Hello everyone, and welcome back to the second post in my ADP Preview series, where I’ll be taking a look at many different players and their subsequent ADP data to give Razzball readers a sense of which players I like at their price, which players I do not like at their price, and other draft strategy that I believe is essential for drafts this fall.
We are almost in July, and while we still have between 5 to 6 weeks before Training Camp officially begins, it’s still a great idea to figure out our draft strategies and what players we’ll be targeting in each round.
So let’s get to it!
Players That I Love at Their Current Prices
While being the 4th pick in drafts isn’t incredible value, I think that David Johnson can easily finish as the best player in fantasy, but is being drafted as the 4th-best running back in drafts, behind Todd Gurley, Le’Veon Bell, and Ezekiel Elliott. And while you can’t go wrong with any of these running backs, I think Johnson comes at a better value than his counterparts. There seems to be a growing sense among casual fantasy players that Johnson is an injury-prone running back, and while he has suffered some injuries, they have all been pretty minor. In 2016, Johnson sprained his MCL during Week 17, and didn’t need to have surgery, and while he did miss the entirety of the season in 2017, it was only a dislocated wrist, and not a dreaded MCL or ACL tear. In fact, if the Cardinals were a more competitive team last year, then Johnson would have played a few weeks, but Arizona did not want to risk it with their star rusher. Johnson has had a year to rest and get ready for 2018, and can easily finish as the best player in fantasy thanks to his work as a bellcow rusher and serious threat out of the backfield on passing downs. And with Johnson at 1.04, you have your choice of Keenan Allen, Mike Evans, or Doug Baldwin to start off your team. You could do worse!
I talked about him during the previous ADP article back in May, however I really do love him so much this year in fantasy that he makes this list again. Gronk’s current ADP is the lowest it’s ever been in the past 5 seasons, currently sitting in the beginning of the 3rd round. However, Gronk is still the best TE in the league, at a position that is very top heavy in fantasy. There are only about 4 or 5 TE’s that I would really want this year, and Gronk definitely falls into a tier of his own. Especially with the departure of Brandin Cooks and Danny Amendola, and the 4-game suspension of Julian Edelman, Gronk will be having a massive target share in this offense this season as he’ll likely be Tom Brady’s feature option. Gronk no longer carries a 1st-round price tag that he’s had these past few seasons, and we should all be jumping on this buy low opportunity.
While a part of me wishes he was the only running back in this backfield, I still don’t think that Frank Gore and Kalen Ballage will seriously challenge Drake and take away legitimate workload. While the 24 year-old back got off to a bumpy start in 2017, largely due to Jay Ajayi’s presence in South Beach, but when Ajayi left for Philadelphia halfway through the season, it was all systems go. Especially during the final 4 weeks of the regular season, Drake was white-hot, playing 86% of snaps with the most rushing yards in the league, and the 8th-best fantasy player during that stretch. He should be able to pick up right where he left off, and won’t cost fantasy owners an arm and a leg with a 4th-round price tag, meaning that for a lot of teams, he’ll be their RB2. Drake has Top-12 upside, and that’s what you want with your RB2.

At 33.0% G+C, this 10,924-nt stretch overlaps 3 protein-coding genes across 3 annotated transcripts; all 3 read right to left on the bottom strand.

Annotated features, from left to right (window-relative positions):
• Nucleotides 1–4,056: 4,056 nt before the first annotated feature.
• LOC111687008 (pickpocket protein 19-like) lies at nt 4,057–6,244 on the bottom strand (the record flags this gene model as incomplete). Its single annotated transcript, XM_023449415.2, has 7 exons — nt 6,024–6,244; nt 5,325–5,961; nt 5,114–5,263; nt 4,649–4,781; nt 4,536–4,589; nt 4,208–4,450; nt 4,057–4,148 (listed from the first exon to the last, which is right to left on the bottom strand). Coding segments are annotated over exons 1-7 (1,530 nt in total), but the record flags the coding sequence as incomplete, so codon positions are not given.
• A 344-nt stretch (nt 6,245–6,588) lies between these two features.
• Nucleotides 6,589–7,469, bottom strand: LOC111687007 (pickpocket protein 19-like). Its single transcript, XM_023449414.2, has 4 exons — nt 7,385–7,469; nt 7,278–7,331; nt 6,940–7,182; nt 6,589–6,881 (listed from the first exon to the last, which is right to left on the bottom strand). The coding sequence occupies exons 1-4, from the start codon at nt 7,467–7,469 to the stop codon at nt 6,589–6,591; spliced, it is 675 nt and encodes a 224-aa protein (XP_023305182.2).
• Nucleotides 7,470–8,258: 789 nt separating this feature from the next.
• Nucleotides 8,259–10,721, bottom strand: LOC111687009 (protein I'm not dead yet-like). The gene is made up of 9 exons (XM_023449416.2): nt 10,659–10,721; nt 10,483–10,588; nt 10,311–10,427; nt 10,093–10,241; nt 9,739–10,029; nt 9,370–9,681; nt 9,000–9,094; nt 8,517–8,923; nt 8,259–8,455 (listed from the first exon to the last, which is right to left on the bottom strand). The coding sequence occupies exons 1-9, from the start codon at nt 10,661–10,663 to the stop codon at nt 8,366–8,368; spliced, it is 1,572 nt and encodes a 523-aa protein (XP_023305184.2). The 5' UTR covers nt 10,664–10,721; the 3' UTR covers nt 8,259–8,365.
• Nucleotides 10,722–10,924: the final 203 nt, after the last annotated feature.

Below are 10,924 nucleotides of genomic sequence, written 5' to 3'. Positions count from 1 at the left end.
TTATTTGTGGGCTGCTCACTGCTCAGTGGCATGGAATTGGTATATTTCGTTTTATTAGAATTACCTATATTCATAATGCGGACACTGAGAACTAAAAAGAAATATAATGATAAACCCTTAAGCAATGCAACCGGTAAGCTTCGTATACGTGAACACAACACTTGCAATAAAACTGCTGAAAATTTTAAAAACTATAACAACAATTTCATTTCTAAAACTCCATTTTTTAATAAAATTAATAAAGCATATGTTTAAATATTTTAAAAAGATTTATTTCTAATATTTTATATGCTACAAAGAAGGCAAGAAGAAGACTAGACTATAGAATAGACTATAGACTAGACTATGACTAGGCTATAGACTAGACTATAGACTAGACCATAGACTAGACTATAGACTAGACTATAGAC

This Chicago Bears team, and offense especially, is starting to make the rounds in the fantasy and NFL communities, and I am on-board. Newly hired HC Matt Nagy is getting a lot of people excited, and for good reason. The 40 year-old spent the past two seasons as the Offensive Coordinator for the Kansas City Chiefs, where he had some pretty great success. Now, he will be installing an offensive identity in Chicago that is very similar to that of both Kansas City, and Philadelphia (who also found success with Doug Pedersen, another former Chiefs OC, whom Nagy worked under as the QB’s coach), which should be music to the ears of any fantasy football owner. While I am not saying that the Bears will have the exact success of the Chiefs and Eagles these past few seasons, but it is refreshing to see that Chicago will be given a new offensive identity that should better play to the strengths of its players. Allen Robinson is one of these players that should benefit from the coaching change, and his own move from Jacksonville to Chicago. People forget that Robinson is still only 24 years old, and while he has had his struggles and injuries in the past, he is still only a few years removed from when he torched up the league for close to 1,400 yards and 14 touchdowns. He may never repeat those numbers, but he’s still the clear-cut #1 WR in Chicago, and should pay off his 5th-round price tag very easily. I will gladly take ARob as my 2nd or 3rd wideout, especially in PPR leagues.